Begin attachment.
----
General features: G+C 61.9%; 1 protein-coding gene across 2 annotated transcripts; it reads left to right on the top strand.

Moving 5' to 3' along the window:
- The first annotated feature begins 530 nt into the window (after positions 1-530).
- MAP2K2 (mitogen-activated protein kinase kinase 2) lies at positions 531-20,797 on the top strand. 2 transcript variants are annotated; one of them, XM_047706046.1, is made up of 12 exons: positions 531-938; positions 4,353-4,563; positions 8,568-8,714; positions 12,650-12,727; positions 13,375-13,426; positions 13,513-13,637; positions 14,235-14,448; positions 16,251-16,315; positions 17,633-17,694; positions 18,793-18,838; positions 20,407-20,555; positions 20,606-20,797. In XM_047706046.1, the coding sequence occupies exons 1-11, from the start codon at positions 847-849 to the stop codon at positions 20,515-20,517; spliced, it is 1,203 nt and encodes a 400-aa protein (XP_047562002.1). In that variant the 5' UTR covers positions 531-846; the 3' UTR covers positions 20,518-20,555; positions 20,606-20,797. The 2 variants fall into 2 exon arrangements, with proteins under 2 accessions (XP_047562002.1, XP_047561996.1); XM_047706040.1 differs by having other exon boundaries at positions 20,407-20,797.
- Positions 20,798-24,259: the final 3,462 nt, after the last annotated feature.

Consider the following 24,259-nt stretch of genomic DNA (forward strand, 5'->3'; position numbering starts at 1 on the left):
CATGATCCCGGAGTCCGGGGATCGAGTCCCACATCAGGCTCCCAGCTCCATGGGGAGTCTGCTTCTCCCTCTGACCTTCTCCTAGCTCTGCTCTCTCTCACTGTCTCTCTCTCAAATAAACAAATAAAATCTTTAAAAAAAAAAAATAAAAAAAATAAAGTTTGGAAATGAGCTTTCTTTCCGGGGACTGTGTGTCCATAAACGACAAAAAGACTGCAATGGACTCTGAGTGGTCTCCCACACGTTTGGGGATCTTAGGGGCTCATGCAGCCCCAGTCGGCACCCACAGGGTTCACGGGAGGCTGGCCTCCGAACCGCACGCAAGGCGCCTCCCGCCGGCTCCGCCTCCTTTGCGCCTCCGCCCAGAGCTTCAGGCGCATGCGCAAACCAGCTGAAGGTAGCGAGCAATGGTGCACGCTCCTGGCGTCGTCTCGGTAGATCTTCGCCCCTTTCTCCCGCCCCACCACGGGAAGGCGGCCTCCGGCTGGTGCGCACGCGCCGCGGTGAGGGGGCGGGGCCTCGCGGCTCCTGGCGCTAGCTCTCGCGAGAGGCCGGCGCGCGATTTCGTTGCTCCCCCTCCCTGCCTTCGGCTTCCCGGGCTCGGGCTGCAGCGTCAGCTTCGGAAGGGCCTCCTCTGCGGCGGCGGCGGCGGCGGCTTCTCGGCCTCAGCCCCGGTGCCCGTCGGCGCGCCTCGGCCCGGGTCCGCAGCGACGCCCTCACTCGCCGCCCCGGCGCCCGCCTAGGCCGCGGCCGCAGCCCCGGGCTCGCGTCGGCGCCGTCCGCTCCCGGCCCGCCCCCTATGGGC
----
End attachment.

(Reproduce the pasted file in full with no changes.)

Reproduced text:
General features: G+C 61.9%; 1 protein-coding gene across 2 annotated transcripts; it reads left to right on the top strand.

Moving 5' to 3' along the window:
- The first annotated feature begins 530 nt into the window (after positions 1-530).
- MAP2K2 (mitogen-activated protein kinase kinase 2) lies at positions 531-20,797 on the top strand. 2 transcript variants are annotated; one of them, XM_047706046.1, is made up of 12 exons: positions 531-938; positions 4,353-4,563; positions 8,568-8,714; positions 12,650-12,727; positions 13,375-13,426; positions 13,513-13,637; positions 14,235-14,448; positions 16,251-16,315; positions 17,633-17,694; positions 18,793-18,838; positions 20,407-20,555; positions 20,606-20,797. In XM_047706046.1, the coding sequence occupies exons 1-11, from the start codon at positions 847-849 to the stop codon at positions 20,515-20,517; spliced, it is 1,203 nt and encodes a 400-aa protein (XP_047562002.1). In that variant the 5' UTR covers positions 531-846; the 3' UTR covers positions 20,518-20,555; positions 20,606-20,797. The 2 variants fall into 2 exon arrangements, with proteins under 2 accessions (XP_047562002.1, XP_047561996.1); XM_047706040.1 differs by having other exon boundaries at positions 20,407-20,797.
- Positions 20,798-24,259: the final 3,462 nt, after the last annotated feature.

Consider the following 24,259-nt stretch of genomic DNA (forward strand, 5'->3'; position numbering starts at 1 on the left):
CATGATCCCGGAGTCCGGGGATCGAGTCCCACATCAGGCTCCCAGCTCCATGGGGAGTCTGCTTCTCCCTCTGACCTTCTCCTAGCTCTGCTCTCTCTCACTGTCTCTCTCTCAAATAAACAAATAAAATCTTTAAAAAAAAAAAATAAAAAAAATAAAGTTTGGAAATGAGCTTTCTTTCCGGGGACTGTGTGTCCATAAACGACAAAAAGACTGCAATGGACTCTGAGTGGTCTCCCACACGTTTGGGGATCTTAGGGGCTCATGCAGCCCCAGTCGGCACCCACAGGGTTCACGGGAGGCTGGCCTCCGAACCGCACGCAAGGCGCCTCCCGCCGGCTCCGCCTCCTTTGCGCCTCCGCCCAGAGCTTCAGGCGCATGCGCAAACCAGCTGAAGGTAGCGAGCAATGGTGCACGCTCCTGGCGTCGTCTCGGTAGATCTTCGCCCCTTTCTCCCGCCCCACCACGGGAAGGCGGCCTCCGGCTGGTGCGCACGCGCCGCGGTGAGGGGGCGGGGCCTCGCGGCTCCTGGCGCTAGCTCTCGCGAGAGGCCGGCGCGCGATTTCGTTGCTCCCCCTCCCTGCCTTCGGCTTCCCGGGCTCGGGCTGCAGCGTCAGCTTCGGAAGGGCCTCCTCTGCGGCGGCGGCGGCGGCGGCTTCTCGGCCTCAGCCCCGGTGCCCGTCGGCGCGCCTCGGCCCGGGTCCGCAGCGACGCCCTCACTCGCCGCCCCGGCGCCCGCCTAGGCCGCGGCCGCAGCCCCGGGCTCGCGTCGGCGCCGTCCGCTCCCGGCCCGCCCCCTATGGGC